Long before I had my own garden, I was in love with matilija (mah-TIL-eh-ha) poppies. A shrub of what I then called “fried egg flowers” grew near my apartment. It was one of those plants I had to have somehow, someday. And now I do, but like most things this side of Eden, Romneya coulteri is not perfect. Even so, I exult when I see my matilijas in full, glorious bloom every summer.
Matilijas are not for the fainthearted. They like a lot of room, and they’re water sniffers. You have to surround them with dry soil to keep them contained. If they sniff moist soil, they’ll jump right into it. Like Mexican evening primrose (which I’ve blogged about, ruing the day I planted it), matilijas are poppies native to Mexico, and rampantly reproduce from underground runners.
I situated my matilijas in a far corner of the garden, to screen it from the busy street nearby. The clump does this admirably, but is encroaching on an orange tree.
I do like the way the globular orange fruit echoes the flowers’ yolk-like centers. But I’ve had to dig a trench between the two, to keep the poppies at bay.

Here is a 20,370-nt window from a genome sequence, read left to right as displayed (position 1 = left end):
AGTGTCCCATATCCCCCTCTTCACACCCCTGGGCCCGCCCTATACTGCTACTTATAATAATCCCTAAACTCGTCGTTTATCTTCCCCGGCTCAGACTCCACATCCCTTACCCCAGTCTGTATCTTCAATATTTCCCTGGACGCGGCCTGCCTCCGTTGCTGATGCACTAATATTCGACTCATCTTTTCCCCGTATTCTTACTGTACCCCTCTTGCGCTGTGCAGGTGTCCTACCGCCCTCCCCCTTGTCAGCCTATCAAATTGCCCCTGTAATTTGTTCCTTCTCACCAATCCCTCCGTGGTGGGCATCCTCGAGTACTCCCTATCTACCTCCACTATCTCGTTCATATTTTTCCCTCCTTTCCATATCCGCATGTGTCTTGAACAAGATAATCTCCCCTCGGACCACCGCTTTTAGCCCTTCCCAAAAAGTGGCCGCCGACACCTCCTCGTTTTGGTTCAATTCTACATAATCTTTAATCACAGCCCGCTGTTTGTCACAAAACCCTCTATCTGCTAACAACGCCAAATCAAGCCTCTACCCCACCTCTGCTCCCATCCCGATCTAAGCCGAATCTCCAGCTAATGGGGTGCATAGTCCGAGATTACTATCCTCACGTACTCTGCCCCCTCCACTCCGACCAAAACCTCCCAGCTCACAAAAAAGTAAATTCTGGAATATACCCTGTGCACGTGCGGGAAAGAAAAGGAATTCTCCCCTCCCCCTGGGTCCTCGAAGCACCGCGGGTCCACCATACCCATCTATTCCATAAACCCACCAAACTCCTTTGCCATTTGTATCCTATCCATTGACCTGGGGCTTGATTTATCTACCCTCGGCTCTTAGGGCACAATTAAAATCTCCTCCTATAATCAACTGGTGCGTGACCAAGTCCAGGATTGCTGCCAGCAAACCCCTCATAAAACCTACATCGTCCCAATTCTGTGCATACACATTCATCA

Matilijas are difficult to get started because their roots don’t like being messed with. But once they take hold, they’re indifferent to soil—mine grow in decomposed granite—and get by on minimal water (though they love it like an alcoholic, and go wild if they get a lot).
When I’m standing alongside the stems, the flowers are eye level. I’m 5’9″, so that gives you some idea how tall these are. That’s the neighbor’s oak behind them.
Matilija flowers are about the diameter of my hand, with fingers spread. The petals are crinkled like crepe paper, and are as soft and delicate as they look. I wish I could say matilijas make good cut flowers, but they last about a day and then fall apart.
Matilija poppies will thrive just about anywhere the ground doesn’t freeze, except in extreme desert heat. To keep growth in check, don’t water in summer. Keep plants tidy by trimming nearly to the ground in fall. New growth follows winter rains.